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Destinations, Dreams and Dogs - International adventure with a fast-track family (& dogs) of Old World values, adopting the Russian-Italian-American good life on the go…!

Friends with Possibly-Abusive Boyfriends

What’s a friend to say?  Your gal-pal is good-looking, top executive material, well-paid, funny, smart enough… and head over heels for the wrong guy.  Do you envision a life of domestic abuse and seek to rescue her from this relationship?

I did.

Her sister approached me and told me all—the late-night phone calls from sis-to-sis, the whispered conversations from a grocery store into which she had darted for five minutes.  She was being watched, monitored, her every move scrutinized probably because she was too good for him and he felt inferior.

The rescue story is a long one, involving vast distances, self-esteem issues, and how she became involved with a guy who wasn’t even legally divorced.  (I checked.)  The behavior could have stemmed from his separation, but it didn’t bode well.  Controlling men who were jealous, as well, were not cool.  He wanted to isolate her and make her quickly over-involved and responsible for his feelings and mistakes because he “loved her so much”.

Get the barf bag.

She couldn’t see it, but eventually came to her wits, and we got her out of there.  A year passed.  He tried to get me to intercede to her on his behalf.  Apparently, there was something in his koolaid, if he thought that was going to happen-!  Another year passed and they began texting each other.

I was not amused.  And maybe it was none of my business.  But I remember those crazed phone calls and texts of hers, trying to talk without phonetapping and eavesdropping.

She flew away one holiday weekend to “visit her family”.  The couple secretly wed… and he became part of the family.  Her sister flew with her after having downed liberal doses of same, said koolaid.  Maybe things had changed with the fellow if she approved.  (Try and explain an “overnight new husband” to your kids who are almost old enough to start dating.)

I hope so.  People change.  Sometimes.  From all outward aspects, they appear to be happily married and I wish them the best.  She is back to her old self.  The other day, I was chatting with her at a reception and I caught him a couple of times, watching us, as though trying to read our lips from across the room.  I. kid. you. not.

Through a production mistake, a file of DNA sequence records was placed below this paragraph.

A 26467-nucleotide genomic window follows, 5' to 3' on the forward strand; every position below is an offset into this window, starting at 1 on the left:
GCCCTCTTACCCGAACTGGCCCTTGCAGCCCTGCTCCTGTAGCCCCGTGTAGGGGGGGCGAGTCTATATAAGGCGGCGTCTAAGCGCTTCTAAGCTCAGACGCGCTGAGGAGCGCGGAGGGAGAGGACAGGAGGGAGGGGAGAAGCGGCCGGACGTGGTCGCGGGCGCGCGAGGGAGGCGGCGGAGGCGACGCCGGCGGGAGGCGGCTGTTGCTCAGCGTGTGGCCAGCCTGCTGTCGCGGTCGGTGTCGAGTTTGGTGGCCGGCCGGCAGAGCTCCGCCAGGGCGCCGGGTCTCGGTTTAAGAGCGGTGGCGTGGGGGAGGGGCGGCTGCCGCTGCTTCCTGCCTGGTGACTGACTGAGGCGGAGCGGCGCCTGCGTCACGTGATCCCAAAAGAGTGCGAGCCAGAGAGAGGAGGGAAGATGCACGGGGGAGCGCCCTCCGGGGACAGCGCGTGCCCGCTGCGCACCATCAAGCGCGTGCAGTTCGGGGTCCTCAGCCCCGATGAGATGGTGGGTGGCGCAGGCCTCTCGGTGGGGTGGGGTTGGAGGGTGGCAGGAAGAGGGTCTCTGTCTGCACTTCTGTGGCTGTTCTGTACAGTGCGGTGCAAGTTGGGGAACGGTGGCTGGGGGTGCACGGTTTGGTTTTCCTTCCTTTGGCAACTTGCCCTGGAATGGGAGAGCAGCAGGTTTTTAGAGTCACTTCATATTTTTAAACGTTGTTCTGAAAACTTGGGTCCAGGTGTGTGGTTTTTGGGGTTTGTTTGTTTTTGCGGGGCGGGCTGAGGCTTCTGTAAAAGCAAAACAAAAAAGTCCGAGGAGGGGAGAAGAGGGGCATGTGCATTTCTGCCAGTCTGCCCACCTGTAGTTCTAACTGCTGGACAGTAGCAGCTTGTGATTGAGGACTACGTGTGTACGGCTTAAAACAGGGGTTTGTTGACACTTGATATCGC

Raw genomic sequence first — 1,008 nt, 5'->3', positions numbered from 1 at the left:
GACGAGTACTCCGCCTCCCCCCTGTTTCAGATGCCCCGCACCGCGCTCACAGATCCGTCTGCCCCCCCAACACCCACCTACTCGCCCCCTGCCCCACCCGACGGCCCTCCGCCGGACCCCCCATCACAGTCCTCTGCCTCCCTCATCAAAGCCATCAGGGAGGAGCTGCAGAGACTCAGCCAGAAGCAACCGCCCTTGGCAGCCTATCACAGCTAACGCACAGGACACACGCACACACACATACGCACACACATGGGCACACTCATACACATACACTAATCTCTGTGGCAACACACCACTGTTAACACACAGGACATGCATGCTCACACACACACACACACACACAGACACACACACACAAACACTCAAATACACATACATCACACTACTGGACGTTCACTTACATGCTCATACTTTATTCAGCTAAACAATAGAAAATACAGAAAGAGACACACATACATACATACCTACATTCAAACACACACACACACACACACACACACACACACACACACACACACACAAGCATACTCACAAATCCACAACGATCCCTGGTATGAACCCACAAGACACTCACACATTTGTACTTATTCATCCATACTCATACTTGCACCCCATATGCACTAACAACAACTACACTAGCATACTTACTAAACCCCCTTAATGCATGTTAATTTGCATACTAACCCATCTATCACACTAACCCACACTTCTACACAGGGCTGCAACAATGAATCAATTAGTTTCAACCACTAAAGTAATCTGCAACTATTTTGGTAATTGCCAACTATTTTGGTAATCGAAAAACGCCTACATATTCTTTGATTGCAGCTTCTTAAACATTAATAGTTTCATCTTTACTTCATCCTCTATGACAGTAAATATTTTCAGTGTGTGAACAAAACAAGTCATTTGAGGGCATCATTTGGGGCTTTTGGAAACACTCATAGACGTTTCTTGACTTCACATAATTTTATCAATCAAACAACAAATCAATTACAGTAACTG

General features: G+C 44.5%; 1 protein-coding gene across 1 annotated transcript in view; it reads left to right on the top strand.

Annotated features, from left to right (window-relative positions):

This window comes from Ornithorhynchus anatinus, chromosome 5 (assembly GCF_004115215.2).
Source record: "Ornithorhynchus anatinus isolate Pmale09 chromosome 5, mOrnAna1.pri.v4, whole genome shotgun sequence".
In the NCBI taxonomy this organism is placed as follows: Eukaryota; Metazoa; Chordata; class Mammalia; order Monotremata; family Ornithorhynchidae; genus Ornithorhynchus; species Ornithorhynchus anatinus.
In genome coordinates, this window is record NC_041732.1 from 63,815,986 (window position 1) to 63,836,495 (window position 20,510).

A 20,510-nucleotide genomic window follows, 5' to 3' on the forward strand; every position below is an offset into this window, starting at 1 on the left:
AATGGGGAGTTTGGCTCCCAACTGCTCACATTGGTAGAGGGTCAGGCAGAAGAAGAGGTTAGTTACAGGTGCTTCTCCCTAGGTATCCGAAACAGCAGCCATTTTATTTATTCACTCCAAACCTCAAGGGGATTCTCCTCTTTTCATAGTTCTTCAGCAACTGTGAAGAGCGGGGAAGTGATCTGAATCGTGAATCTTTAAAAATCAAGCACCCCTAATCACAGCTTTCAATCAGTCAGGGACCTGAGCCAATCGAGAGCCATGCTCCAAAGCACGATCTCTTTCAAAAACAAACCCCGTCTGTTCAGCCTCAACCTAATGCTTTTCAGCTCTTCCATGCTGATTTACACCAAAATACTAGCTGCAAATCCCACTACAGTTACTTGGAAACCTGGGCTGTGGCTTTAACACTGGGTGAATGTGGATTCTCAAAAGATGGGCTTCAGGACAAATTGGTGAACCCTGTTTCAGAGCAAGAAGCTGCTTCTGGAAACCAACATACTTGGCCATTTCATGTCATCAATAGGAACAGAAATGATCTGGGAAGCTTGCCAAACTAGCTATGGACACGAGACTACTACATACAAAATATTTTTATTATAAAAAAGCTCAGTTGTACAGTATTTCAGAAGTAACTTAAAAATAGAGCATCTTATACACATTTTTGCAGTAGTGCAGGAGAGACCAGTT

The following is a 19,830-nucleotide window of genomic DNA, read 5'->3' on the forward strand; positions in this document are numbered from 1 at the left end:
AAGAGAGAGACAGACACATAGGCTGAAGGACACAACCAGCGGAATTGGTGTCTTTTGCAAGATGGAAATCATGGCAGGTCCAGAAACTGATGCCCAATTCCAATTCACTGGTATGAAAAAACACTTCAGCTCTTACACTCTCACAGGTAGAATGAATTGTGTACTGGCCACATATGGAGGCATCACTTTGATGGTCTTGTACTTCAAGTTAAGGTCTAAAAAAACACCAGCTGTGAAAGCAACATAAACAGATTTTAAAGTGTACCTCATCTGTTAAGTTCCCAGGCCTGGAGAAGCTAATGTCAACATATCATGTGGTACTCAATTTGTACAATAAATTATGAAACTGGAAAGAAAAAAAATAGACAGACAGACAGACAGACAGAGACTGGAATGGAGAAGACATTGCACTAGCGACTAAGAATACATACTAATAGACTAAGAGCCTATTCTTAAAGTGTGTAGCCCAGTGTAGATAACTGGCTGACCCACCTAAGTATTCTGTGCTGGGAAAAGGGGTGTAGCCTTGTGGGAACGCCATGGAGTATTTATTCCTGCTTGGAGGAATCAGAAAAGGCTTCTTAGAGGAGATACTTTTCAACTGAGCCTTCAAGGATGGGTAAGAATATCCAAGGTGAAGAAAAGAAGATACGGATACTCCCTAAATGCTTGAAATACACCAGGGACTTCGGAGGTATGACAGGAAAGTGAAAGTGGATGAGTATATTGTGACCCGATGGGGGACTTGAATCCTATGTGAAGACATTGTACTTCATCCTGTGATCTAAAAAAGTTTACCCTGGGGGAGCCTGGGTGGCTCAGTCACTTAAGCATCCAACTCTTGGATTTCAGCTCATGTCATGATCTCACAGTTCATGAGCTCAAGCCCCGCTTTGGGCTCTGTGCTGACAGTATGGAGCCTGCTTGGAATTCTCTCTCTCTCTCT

Creepy.  I had a flashback to my friend being far away and having to watch her every move….

So it surprised me when she approached me the other day.  This time the roles had reversed.  She shared with me about her sister who was originally concerned for her—are you following this?—also smart, funny, intelligent, top drawer—who had fallen for a guy with wonderful credentials who now resided outside the country and some days had time to chat with her, and other days behaved rather aloof.

“He’s very busy with his work,” she told her sister of the hot-cold, hot-cold relationship, while speaking of the possibility of going to live in that country soon.

“Danger, red light,” I intoned to the sister, who had done virtually the same thing a couple of years before.

Had they learned nothing?  Was I the only one glimpsing a pattern here?  If the inappropriate behaviors had dropped off for one sister, it didn’t mean that it would work out so well for the other….

The first sister dodged the bullet of outright abuse.  The second sister we are trying to extricate, keeping the lines of communication open, and telling her how much she has to offer.  It’s looking hopeful.

Most everyone wants to be loved.  But control and isolation are a gilded cell at best, and usually, a prickly path to abuse-to-come.  For yourself, first of all, and for those all around you for whom you serve as an example:  only settle for the best.  Love does not have to hurt.

 

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6 Comments : Leave a Reply

  1. Thank you for posting these stories. It is so true that we often misunderstand control and jealousy and monitoring as “he loves me so much.” It’s so important for us to raise our signals and know that this is often the way relationship abuse starts. The perpetrator is a victim, too. Someone who does not know how to love without fear. But the more we talk and the more we share the stories of love and abuse, the more we can help people see themselves and their relationships clearly, maybe for the first time. Thank you for taking part in It’s Time To Talk Day. You know from your own life how much it means.

    • avatar admin says:

      Thanks, Stacy, I really appreciate all that you’re doing with the “It’s Time to Talk” Day! I have adopted daughters who come from abusive birth “homes” (if you could call them that), who need to put the pieces together. They need to be surrounded by strong men and women who will live the truth of love….

  2. avatar Sybil says:

    We have to talk our heads off to our children about this kind of behavior so that hopefully they will recognize it and know it is wrong wrong wrong if they get involved with someone who exhibits it. I think the best time to reach them is before it happens and when they are in the early and mid and even later teens years. We have to go over it and over it. Not only is it important for girls, but our boys have to know that females act this way too.

  3. The website is not up yet but we would like to use the image of the woman starring out window , our website focus is on child abuse and credits will be given with link.many thanks

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